Seeing as the Caitiff is free this week, 23rd of February to the 27th, I figured I’d take this opportunity to idly talk about the covering image. Now, as you might have noticed on previous works of mine, including the experimental novella I wrote as a student – Adjective Narcissism – and the poem I wrote about Liverpool over a couple of days – Albert Docks – I have a certain unhealthy fascination with toilet cubicles in pubs I visit; I think I’ll try and explain it here or, at least, make it seem a little less unhealthy than I have been told it is previously.
You see I have always enjoyed a kind of willingly indecent lifestyle – the kind of bohemia that Bukowski or John Fante or Knut Hamson might have enjoyed, if they had grown up as I had. I think that it runs deeper than, perhaps, a mere desire to emulate their indecencies, as I had read none of these three when I first started going to bars and pubs and the like and I always found cubicles fascinating.
I love the graffiti one finds in them, even if the graffiti is meaningless – I love the fact that one can find the phone numbers of drug dealers and prostitutes and crazy guys who want to emulate Andrew W.K’s philosophies – I love the sense of seclusion one can feel within them, particularly when drunk – I love the safety of locking a door against the world and the night upon which you embarked – I love the peace and the madness and the brief moments of near-silence – I love it when I suddenly feel incredibly sober, or incredibly drunk; when I use the toilet and feel the poison filter out of my body or dry-heave and, instantly, it is as though I haven’t drunk a thing – I love leaning against the cubicle wall and breathing deeply, playing a roulette with myself on the scent which assaults my nostrils, a fresh Pine or artificial luxury or a natural stench – I love closing my eyes and repeating the lines of half-forgotten songs or never-finished poems, of feeling my lips form the words – I love such indecent places as a vehicle for my arguable normality, or justifiable eccentricity.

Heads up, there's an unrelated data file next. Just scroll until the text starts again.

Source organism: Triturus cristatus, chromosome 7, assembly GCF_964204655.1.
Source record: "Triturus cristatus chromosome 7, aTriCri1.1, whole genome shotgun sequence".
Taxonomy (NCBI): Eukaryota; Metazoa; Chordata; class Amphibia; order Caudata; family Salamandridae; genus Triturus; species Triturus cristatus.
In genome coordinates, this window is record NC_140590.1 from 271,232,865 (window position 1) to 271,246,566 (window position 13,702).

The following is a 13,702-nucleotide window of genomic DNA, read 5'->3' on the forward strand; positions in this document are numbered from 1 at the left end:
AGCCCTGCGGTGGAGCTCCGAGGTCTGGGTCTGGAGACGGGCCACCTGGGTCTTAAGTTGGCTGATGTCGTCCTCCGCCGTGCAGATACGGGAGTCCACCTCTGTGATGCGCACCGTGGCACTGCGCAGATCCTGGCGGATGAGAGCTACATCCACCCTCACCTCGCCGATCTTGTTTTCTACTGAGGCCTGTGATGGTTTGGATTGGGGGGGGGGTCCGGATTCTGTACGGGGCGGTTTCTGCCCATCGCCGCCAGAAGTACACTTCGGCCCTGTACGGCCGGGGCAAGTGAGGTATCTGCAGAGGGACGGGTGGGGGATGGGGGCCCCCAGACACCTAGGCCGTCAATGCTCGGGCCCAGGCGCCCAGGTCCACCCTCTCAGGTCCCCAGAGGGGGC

One idea I had some time ago was to go on a series of nights out, one day after another, and write a line or two of prose, or a short poem, to accompany every bathroom stall I enter – in this way I might experiment with atmosphere and location and creativity and indecency, even as I worship in my own way, with a Guinness in one hand and a notepad in the other.
It is something I find hard to describe and even harder to justify – in fact, some months ago, I was taking a picture in an empty bathroom and a friend of mine walked in; thankfully, we were both quite incredibly drunk, so he couldn’t remember it the next day, but I remember the panic of his entry, my self-loathing and disgust, like I had been caught masturbating in public. Anyway, can I be sure that it isn’t a kind of creative masturbation, a personal self-indulgence disguised as indecency?
I like well-used toilet cubicles far more than clean ones; not necessarily with urine all over the walls or a broken lock or anything like that, but graffiti-covered ones – toilet cubicles are the new canvas for the truly disaffected and even the slightest word seems to garner entirely new and alien meanings when scratched or inked onto the inside of such a private space – Tolstoy once said that ‘art is one of the means of intercourse between man and man’ and it is this that so attracts me to cubicles. They are the housing for moments of private communication, between two people who have never met, and I’m sure that somewhere out there, there is a poet scratching lines from his Magnus Opus on a toilet wall – a new Divine Comedy, trailing downwards into debauchery and indecency and bohemia in place of Hell.
Or maybe I’m just weird; or maybe the two aren’t mutually exclusive.